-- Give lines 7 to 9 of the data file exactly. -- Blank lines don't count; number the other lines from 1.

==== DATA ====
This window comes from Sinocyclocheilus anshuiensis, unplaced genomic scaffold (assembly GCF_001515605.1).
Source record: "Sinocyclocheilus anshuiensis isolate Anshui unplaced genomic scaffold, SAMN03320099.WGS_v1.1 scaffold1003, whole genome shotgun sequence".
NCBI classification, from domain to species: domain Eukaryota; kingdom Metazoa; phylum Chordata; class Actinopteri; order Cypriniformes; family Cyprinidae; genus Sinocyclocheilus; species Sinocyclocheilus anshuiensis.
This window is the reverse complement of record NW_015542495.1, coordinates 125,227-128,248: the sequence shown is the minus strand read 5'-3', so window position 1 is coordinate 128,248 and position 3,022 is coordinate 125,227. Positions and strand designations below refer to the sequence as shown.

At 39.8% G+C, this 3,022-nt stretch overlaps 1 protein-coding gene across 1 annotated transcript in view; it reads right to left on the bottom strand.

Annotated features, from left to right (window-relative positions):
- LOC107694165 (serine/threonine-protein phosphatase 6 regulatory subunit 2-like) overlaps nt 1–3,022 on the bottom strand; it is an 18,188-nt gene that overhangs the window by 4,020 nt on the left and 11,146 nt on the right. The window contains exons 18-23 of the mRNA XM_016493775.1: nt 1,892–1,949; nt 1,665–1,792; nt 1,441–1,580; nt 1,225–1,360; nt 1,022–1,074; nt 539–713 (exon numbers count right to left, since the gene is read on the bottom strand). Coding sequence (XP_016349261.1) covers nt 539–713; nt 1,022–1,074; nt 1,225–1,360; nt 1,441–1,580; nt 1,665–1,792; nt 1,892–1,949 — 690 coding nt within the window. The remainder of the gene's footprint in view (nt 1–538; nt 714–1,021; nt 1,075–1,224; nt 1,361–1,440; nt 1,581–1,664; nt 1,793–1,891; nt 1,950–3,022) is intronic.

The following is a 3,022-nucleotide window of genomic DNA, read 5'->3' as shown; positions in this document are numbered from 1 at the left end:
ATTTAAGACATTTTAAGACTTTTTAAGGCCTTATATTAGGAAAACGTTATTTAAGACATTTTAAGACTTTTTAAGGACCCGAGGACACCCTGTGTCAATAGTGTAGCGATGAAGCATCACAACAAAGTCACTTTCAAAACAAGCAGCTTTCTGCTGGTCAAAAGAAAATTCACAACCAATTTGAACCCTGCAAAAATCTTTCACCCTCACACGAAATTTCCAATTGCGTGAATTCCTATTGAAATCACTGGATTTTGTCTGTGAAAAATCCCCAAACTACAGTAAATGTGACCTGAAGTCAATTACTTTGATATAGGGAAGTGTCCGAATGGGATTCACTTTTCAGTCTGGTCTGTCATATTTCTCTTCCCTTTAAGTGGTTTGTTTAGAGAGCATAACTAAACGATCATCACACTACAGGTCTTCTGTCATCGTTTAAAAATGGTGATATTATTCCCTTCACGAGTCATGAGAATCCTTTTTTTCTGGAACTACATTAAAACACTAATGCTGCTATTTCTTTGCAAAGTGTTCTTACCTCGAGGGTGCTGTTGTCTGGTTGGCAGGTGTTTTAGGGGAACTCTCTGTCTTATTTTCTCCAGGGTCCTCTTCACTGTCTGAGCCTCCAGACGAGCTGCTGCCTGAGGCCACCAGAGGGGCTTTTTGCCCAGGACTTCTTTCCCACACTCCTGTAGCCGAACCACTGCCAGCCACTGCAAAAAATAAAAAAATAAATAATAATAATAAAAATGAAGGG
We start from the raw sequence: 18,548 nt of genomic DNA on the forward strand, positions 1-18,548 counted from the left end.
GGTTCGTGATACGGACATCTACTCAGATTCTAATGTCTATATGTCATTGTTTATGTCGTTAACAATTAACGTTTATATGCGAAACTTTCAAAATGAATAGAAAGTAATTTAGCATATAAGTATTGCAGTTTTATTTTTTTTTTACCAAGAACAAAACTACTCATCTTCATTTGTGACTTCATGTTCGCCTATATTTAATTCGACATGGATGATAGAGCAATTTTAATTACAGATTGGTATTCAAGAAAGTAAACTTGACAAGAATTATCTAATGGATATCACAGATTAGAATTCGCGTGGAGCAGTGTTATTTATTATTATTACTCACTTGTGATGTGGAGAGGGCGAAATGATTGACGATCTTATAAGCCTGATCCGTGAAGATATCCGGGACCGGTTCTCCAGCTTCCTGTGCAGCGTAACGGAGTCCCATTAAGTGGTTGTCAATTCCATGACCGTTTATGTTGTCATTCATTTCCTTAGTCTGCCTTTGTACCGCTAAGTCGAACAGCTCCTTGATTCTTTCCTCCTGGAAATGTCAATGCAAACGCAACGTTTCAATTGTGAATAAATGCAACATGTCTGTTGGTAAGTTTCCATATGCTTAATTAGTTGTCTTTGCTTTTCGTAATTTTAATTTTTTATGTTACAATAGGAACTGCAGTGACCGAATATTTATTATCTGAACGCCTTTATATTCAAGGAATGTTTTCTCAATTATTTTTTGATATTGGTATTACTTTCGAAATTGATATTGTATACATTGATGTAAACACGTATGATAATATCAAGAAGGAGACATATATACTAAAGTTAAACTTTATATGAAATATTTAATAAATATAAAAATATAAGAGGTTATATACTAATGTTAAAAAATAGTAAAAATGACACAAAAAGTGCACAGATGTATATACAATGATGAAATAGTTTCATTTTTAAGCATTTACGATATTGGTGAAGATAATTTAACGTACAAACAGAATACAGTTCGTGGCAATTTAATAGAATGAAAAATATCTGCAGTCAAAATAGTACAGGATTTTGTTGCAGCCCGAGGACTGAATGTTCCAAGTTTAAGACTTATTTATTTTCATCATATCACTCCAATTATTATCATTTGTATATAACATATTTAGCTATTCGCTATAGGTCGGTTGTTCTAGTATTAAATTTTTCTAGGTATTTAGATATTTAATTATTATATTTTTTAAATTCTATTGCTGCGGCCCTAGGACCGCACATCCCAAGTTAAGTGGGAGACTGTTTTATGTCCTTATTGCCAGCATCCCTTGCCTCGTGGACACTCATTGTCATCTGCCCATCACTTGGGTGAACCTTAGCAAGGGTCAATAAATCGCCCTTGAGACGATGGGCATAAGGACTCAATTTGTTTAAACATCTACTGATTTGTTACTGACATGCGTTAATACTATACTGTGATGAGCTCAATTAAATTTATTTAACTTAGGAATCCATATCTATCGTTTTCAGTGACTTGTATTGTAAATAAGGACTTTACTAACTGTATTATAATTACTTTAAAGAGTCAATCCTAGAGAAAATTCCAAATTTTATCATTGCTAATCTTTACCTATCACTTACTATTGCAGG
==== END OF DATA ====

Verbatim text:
- LOC107694165 (serine/threonine-protein phosphatase 6 regulatory subunit 2-like) overlaps nt 1–3,022 on the bottom strand; it is an 18,188-nt gene that overhangs the window by 4,020 nt on the left and 11,146 nt on the right. The window contains exons 18-23 of the mRNA XM_016493775.1: nt 1,892–1,949; nt 1,665–1,792; nt 1,441–1,580; nt 1,225–1,360; nt 1,022–1,074; nt 539–713 (exon numbers count right to left, since the gene is read on the bottom strand). Coding sequence (XP_016349261.1) covers nt 539–713; nt 1,022–1,074; nt 1,225–1,360; nt 1,441–1,580; nt 1,665–1,792; nt 1,892–1,949 — 690 coding nt within the window. The remainder of the gene's footprint in view (nt 1–538; nt 714–1,021; nt 1,075–1,224; nt 1,361–1,440; nt 1,581–1,664; nt 1,793–1,891; nt 1,950–3,022) is intronic.

The following is a 3,022-nucleotide window of genomic DNA, read 5'->3' as shown; positions in this document are numbered from 1 at the left end:
ATTTAAGACATTTTAAGACTTTTTAAGGCCTTATATTAGGAAAACGTTATTTAAGACATTTTAAGACTTTTTAAGGACCCGAGGACACCCTGTGTCAATAGTGTAGCGATGAAGCATCACAACAAAGTCACTTTCAAAACAAGCAGCTTTCTGCTGGTCAAAAGAAAATTCACAACCAATTTGAACCCTGCAAAAATCTTTCACCCTCACACGAAATTTCCAATTGCGTGAATTCCTATTGAAATCACTGGATTTTGTCTGTGAAAAATCCCCAAACTACAGTAAATGTGACCTGAAGTCAATTACTTTGATATAGGGAAGTGTCCGAATGGGATTCACTTTTCAGTCTGGTCTGTCATATTTCTCTTCCCTTTAAGTGGTTTGTTTAGAGAGCATAACTAAACGATCATCACACTACAGGTCTTCTGTCATCGTTTAAAAATGGTGATATTATTCCCTTCACGAGTCATGAGAATCCTTTTTTTCTGGAACTACATTAAAACACTAATGCTGCTATTTCTTTGCAAAGTGTTCTTACCTCGAGGGTGCTGTTGTCTGGTTGGCAGGTGTTTTAGGGGAACTCTCTGTCTTATTTTCTCCAGGGTCCTCTTCACTGTCTGAGCCTCCAGACGAGCTGCTGCCTGAGGCCACCAGAGGGGCTTTTTGCCCAGGACTTCTTTCCCACACTCCTGTAGCCGAACCACTGCCAGCCACTGCAAAAAATAAAAAAATAAATAATAATAATAAAAATGAAGGG